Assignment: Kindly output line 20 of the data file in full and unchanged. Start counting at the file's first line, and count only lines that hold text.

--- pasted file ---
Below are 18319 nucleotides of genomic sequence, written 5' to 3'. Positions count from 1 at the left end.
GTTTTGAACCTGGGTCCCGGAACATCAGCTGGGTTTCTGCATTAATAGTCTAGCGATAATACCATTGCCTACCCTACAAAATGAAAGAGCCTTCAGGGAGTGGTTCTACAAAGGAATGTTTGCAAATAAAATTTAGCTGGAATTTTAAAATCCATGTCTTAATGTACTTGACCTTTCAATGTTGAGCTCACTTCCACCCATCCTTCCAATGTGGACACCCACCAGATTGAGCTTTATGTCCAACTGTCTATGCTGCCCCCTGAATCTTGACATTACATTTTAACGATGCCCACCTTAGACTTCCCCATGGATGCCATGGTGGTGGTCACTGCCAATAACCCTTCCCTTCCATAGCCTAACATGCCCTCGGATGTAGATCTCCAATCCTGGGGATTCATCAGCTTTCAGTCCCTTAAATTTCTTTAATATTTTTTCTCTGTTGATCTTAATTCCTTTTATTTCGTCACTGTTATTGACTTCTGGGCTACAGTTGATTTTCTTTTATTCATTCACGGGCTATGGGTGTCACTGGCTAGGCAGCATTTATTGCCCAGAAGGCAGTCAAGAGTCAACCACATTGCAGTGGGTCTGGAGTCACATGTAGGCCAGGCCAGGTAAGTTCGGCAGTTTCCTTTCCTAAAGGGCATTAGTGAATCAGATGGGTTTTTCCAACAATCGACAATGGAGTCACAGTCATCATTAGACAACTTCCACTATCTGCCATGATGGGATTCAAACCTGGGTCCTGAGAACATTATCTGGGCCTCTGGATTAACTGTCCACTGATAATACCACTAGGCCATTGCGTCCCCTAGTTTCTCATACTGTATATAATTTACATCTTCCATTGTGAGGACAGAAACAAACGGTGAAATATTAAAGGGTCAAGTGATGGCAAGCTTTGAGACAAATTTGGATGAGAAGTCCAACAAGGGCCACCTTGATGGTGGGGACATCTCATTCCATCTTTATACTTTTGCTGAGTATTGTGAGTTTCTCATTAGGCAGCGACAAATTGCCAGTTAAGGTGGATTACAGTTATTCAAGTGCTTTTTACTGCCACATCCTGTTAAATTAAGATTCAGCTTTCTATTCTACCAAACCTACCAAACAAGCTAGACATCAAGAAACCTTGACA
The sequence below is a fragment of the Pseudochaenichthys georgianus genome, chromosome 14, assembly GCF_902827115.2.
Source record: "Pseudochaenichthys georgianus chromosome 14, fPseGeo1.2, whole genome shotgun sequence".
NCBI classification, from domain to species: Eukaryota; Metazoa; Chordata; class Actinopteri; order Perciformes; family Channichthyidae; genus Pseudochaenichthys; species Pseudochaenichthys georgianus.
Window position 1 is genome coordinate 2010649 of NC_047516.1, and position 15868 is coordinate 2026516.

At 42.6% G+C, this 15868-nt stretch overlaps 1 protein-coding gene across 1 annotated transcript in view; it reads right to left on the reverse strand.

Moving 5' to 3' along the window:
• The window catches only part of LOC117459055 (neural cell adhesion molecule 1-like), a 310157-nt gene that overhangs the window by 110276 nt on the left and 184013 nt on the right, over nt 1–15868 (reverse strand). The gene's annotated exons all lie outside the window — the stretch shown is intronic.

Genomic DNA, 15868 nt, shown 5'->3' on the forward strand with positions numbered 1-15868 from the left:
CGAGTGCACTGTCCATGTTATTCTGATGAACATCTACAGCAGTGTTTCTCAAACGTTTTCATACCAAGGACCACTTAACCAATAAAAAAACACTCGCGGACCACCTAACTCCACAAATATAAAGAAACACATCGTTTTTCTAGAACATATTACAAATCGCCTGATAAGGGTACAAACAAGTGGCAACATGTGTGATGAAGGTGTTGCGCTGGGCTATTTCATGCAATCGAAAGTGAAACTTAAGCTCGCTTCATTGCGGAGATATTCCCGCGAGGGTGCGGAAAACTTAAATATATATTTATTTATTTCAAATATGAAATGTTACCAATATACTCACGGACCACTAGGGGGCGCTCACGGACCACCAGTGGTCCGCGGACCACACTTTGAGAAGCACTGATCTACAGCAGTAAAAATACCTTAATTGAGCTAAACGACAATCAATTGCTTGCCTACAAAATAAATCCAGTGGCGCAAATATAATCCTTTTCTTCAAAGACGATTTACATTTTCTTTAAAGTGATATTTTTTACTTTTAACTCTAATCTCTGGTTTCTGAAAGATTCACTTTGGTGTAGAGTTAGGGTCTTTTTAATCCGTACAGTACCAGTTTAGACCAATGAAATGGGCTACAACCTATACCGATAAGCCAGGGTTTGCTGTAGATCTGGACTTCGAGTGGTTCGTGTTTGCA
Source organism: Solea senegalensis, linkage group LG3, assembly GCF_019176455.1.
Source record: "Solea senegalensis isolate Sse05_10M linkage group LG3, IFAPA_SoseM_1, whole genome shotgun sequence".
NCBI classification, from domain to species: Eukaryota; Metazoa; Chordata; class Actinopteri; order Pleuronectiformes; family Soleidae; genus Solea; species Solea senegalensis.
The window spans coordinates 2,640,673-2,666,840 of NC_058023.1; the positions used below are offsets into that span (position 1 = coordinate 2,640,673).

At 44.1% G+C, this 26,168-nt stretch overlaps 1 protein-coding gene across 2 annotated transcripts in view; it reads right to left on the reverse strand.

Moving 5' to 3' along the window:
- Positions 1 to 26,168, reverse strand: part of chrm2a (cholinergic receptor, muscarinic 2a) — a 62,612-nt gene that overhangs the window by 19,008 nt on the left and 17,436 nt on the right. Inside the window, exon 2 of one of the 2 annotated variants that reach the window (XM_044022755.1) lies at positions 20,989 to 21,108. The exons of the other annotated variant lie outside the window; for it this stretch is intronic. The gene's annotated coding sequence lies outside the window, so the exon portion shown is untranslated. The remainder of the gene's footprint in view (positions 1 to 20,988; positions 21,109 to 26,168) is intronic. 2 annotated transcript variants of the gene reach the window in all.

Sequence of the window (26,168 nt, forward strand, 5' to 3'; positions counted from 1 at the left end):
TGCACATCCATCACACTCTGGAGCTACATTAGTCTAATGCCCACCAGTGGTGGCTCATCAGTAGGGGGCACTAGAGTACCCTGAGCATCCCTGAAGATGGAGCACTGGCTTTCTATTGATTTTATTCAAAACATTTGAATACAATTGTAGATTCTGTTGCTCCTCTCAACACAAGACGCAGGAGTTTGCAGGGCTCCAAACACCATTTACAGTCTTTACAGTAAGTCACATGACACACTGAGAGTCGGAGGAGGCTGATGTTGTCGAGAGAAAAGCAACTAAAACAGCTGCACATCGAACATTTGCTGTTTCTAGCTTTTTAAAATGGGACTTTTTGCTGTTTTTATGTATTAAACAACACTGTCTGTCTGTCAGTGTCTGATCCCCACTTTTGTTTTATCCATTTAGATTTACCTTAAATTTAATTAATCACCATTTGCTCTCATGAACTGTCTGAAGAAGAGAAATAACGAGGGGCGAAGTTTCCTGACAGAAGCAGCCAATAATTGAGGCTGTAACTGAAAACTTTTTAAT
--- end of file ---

TGCACATCCATCACACTCTGGAGCTACATTAGTCTAATGCCCACCAGTGGTGGCTCATCAGTAGGGGGCACTAGAGTACCCTGAGCATCCCTGAAGATGGAGCACTGGCTTTCTATTGATTTTATTCAAAACATTTGAATACAATTGTAGATTCTGTTGCTCCTCTCAACACAAGACGCAGGAGTTTGCAGGGCTCCAAACACCATTTACAGTCTTTACAGTAAGTCACATGACACACTGAGAGTCGGAGGAGGCTGATGTTGTCGAGAGAAAAGCAACTAAAACAGCTGCACATCGAACATTTGCTGTTTCTAGCTTTTTAAAATGGGACTTTTTGCTGTTTTTATGTATTAAACAACACTGTCTGTCTGTCAGTGTCTGATCCCCACTTTTGTTTTATCCATTTAGATTTACCTTAAATTTAATTAATCACCATTTGCTCTCATGAACTGTCTGAAGAAGAGAAATAACGAGGGGCGAAGTTTCCTGACAGAAGCAGCCAATAATTGAGGCTGTAACTGAAAACTTTTTAAT